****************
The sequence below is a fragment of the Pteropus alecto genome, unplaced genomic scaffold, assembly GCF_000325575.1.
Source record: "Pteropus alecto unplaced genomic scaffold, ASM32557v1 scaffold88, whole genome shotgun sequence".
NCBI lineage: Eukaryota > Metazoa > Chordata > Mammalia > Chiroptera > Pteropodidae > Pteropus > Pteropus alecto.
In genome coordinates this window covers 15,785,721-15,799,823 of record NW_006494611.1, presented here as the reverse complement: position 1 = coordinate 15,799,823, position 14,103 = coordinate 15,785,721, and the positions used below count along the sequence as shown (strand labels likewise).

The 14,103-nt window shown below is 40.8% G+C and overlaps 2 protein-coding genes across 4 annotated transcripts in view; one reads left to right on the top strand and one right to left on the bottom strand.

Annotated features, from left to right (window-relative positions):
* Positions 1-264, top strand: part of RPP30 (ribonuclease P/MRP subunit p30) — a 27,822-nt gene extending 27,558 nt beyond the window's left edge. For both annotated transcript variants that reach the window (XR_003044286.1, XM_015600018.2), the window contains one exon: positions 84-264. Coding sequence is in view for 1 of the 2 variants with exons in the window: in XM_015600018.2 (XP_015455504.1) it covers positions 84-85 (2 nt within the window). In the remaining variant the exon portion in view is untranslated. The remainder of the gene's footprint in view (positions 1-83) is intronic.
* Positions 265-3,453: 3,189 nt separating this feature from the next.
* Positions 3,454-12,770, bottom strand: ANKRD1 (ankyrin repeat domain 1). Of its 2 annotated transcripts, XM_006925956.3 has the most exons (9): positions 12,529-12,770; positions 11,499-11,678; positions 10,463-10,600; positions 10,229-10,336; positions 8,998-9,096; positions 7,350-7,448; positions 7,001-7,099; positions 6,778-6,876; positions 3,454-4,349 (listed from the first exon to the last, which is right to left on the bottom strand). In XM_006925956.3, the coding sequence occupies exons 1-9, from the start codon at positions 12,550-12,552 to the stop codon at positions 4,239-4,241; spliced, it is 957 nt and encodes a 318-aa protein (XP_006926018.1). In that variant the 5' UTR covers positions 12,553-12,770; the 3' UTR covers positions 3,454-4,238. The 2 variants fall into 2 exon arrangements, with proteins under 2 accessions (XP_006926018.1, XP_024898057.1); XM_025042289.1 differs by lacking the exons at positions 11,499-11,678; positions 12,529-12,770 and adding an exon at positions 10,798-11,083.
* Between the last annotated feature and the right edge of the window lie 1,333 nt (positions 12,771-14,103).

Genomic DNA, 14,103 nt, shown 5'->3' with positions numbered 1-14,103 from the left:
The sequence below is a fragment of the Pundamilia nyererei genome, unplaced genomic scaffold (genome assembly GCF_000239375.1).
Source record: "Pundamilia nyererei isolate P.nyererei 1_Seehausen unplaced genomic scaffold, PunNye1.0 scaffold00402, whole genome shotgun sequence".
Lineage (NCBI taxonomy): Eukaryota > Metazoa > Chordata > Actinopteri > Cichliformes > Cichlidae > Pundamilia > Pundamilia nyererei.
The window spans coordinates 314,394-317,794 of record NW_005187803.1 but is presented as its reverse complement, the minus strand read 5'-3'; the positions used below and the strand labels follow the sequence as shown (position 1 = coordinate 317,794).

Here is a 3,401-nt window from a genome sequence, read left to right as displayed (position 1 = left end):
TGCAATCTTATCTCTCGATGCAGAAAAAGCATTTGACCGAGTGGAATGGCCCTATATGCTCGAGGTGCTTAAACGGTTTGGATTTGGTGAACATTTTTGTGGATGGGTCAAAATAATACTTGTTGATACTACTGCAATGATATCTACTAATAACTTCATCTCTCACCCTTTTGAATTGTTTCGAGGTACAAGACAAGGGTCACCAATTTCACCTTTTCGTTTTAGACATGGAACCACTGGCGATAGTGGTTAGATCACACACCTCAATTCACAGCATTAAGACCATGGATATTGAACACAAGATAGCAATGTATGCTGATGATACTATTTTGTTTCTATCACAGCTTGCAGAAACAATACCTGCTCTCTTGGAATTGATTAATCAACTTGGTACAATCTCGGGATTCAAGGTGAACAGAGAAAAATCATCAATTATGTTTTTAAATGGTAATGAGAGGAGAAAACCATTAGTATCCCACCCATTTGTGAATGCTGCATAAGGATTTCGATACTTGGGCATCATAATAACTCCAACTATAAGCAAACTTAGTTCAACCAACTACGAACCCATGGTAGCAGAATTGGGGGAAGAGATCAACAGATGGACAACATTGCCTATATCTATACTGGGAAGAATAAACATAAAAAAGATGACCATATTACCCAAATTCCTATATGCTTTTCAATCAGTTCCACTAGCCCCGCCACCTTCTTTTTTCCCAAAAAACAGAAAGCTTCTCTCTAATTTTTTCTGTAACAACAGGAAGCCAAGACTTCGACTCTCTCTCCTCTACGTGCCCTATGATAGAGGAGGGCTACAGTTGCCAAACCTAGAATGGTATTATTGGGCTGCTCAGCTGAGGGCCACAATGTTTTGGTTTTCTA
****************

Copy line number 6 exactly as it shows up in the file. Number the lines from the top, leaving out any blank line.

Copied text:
Annotated features, from left to right (window-relative positions):